This paper illustrates the main findings of the Partnership’s work on those four topics. On the evidence gathered the Partnership will base actions and recommendations. A public feedback based on this paper will seek to complement the Partnership’s findings.

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Partnership Air Quality topics

The following four topics, as chosen by the Partnership[4], explore how air quality can be improved in EU cities:

Topic 1: Modelling city-specific situations 

Local measures are often developed for specific local circumstances, so it is useful to share best practices between different cities. The exchange of details and experience with these local measures is required to complement the overview of efficient and effective measures and to help other cities to develop their own specific strategies to improve air quality taking into account local circumstances.

Healthy living and urban air quality can be improved by mitigation of the relevant emission sources of air pollutants or their precursors. Urban air quality is not only influenced by urban sources (i.e. traffic, public transport, space heating, industry) but also by sources situated outside the city. This so called “background concentration” is composed of/influenced by the emissions from non-urban (regional, national and international) emission sources such as agriculture, shipping (inland and coastal), industrial activity, non-urban transport, waste management, power production, natural sources and emissions in distant urban areas. Decisions made at international, EU and Member State level are best to tackle the effects and control the emissions of industrial activity, shipping, agriculture, power production, non-urban transport including aviation. Cities can only mitigate the effects of these emissions.

Decisions on which urban sources could best be mitigated require reliable data on the background sources (which determine the background concentration and the city’s own contribution to the air quality) and projections of future background concentration levels. Only if this information is available one can assess in advance to what extent mitigation measures in the city can actually contribute to the improvement of urban air quality (and environmental performance in general). Air quality modelling is a common approach in the (ex ante) assessment of effectiveness of (proposed) mitigation measures. This approach is based on models requiring input data on urban emissions to simulate background concentrations. Background concentration – and its future evolution – is for a large part governed by the effectiveness of related emission reduction measures and as such guided by EU, national, regional and local policies. Thus, the improvement of urban air quality is the result of a complex interaction of EU, national, regional and local legislation and policies.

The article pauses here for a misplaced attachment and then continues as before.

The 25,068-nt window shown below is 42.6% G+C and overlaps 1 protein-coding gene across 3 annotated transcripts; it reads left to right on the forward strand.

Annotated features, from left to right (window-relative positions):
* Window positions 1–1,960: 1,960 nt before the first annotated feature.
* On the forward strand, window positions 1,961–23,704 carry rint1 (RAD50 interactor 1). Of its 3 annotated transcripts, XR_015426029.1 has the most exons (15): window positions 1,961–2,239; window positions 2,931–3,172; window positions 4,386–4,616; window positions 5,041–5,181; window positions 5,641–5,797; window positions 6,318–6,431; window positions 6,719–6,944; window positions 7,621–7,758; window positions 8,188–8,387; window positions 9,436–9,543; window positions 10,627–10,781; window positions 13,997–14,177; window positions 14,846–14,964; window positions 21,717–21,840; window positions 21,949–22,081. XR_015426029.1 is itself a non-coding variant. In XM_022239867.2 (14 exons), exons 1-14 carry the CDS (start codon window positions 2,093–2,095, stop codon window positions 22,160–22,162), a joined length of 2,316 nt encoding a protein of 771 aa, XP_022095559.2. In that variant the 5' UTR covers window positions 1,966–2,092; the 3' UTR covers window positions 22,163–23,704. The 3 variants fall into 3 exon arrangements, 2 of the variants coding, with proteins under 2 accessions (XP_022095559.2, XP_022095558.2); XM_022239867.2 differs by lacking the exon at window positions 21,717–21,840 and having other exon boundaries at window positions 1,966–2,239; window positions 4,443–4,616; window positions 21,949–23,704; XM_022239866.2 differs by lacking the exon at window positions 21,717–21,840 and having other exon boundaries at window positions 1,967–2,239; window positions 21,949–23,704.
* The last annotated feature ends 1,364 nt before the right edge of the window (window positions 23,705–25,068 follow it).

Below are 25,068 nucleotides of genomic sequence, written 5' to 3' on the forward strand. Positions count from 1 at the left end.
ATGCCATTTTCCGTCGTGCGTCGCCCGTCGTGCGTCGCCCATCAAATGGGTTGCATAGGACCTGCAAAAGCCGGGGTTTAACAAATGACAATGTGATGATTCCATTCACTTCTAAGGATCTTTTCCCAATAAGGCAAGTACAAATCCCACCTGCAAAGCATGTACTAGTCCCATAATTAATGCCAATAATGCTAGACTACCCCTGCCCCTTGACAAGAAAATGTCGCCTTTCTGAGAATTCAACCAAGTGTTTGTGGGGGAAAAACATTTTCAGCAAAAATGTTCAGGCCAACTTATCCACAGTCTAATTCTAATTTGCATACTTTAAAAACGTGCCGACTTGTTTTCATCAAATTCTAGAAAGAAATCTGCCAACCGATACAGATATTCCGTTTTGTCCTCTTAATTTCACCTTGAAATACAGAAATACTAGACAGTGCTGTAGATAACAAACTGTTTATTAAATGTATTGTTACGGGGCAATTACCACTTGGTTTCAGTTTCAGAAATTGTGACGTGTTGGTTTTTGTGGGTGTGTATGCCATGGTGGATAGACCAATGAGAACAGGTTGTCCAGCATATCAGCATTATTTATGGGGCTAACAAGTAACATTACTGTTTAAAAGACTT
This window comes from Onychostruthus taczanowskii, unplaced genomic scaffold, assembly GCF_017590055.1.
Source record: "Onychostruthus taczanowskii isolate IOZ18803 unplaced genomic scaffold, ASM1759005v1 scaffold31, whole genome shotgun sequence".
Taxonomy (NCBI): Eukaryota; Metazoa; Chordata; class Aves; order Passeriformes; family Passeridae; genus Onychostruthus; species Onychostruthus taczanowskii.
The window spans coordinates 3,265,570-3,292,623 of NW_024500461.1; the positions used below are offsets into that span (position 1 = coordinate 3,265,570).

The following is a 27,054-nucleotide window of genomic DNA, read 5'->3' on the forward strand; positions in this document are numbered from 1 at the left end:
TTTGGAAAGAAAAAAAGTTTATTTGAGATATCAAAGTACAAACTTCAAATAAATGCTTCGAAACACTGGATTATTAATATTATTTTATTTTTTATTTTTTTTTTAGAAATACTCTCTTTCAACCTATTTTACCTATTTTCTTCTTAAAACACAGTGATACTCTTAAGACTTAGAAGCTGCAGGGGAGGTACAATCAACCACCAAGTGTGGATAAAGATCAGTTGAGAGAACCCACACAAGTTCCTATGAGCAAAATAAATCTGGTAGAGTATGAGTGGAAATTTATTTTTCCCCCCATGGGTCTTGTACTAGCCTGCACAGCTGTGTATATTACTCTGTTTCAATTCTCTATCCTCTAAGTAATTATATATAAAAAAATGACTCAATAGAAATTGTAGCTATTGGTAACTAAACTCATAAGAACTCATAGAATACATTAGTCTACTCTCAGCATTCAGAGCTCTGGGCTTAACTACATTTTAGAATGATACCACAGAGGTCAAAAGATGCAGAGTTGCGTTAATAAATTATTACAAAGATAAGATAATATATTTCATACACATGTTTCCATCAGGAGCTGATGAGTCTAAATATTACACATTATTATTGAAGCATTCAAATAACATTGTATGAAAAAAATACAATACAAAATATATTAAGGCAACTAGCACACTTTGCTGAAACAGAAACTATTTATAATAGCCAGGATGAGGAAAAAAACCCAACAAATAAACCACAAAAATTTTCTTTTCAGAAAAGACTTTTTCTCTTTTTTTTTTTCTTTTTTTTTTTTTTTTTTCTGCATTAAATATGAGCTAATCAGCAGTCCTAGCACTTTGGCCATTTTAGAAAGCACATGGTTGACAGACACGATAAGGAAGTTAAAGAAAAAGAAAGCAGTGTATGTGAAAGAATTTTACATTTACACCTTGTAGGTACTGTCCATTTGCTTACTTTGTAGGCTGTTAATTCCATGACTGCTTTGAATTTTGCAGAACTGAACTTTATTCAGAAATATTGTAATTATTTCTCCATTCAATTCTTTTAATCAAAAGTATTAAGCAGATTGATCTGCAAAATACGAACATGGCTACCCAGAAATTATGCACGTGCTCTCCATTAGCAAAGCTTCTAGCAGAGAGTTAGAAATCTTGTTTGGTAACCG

Aims of topic 1:

  • To get an overview of air quality in Partnership cities and on the share of different emission sources affecting it.
  • To find out how modelling has been carried out by different cities to identify measures that can improve air quality.
  • To establish a firm information base of emission sources affecting air quality and of measures taken to improve air quality in Partnership cities.

Because of the limited amount of cities the mapping is to be regarded as case studies. The content of and the results of this topic will feed into and interact with the Partnership’s activities on Mapping of regulation and funding and on Assessment of air quality good practices and identification of barriers, and eventually form the basis for formulating Guidelines for cities air quality action plans .

The following activities were conducted for Topic 1, thereby focusing first on the cities represented in the Partnership.

  • Inventory of sources of air pollution and better understanding of the effects of air pollution caused by local, regional, national and European sources.

  • Source allocation of air pollution, to understand “key sectors/pollutants/geographical areas” influencing air quality.

  • Inventory of practical measures in relation to the reduction of (specific sources of) air pollution and the effect on health conditions. Information of measures, indicators (e.g. modal share, traffic volumes) and costs (if available).

  • Analysis of measures on the basis of modelling carried out by cities in their Air Quality plans.

  • Synthesis and elaboration of data from the above activities. Making comparisons of the type of modelling used and the impacts of different measures on Air Quality in various cities.

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Topic 2: Mapping of EU regulation instruments and funding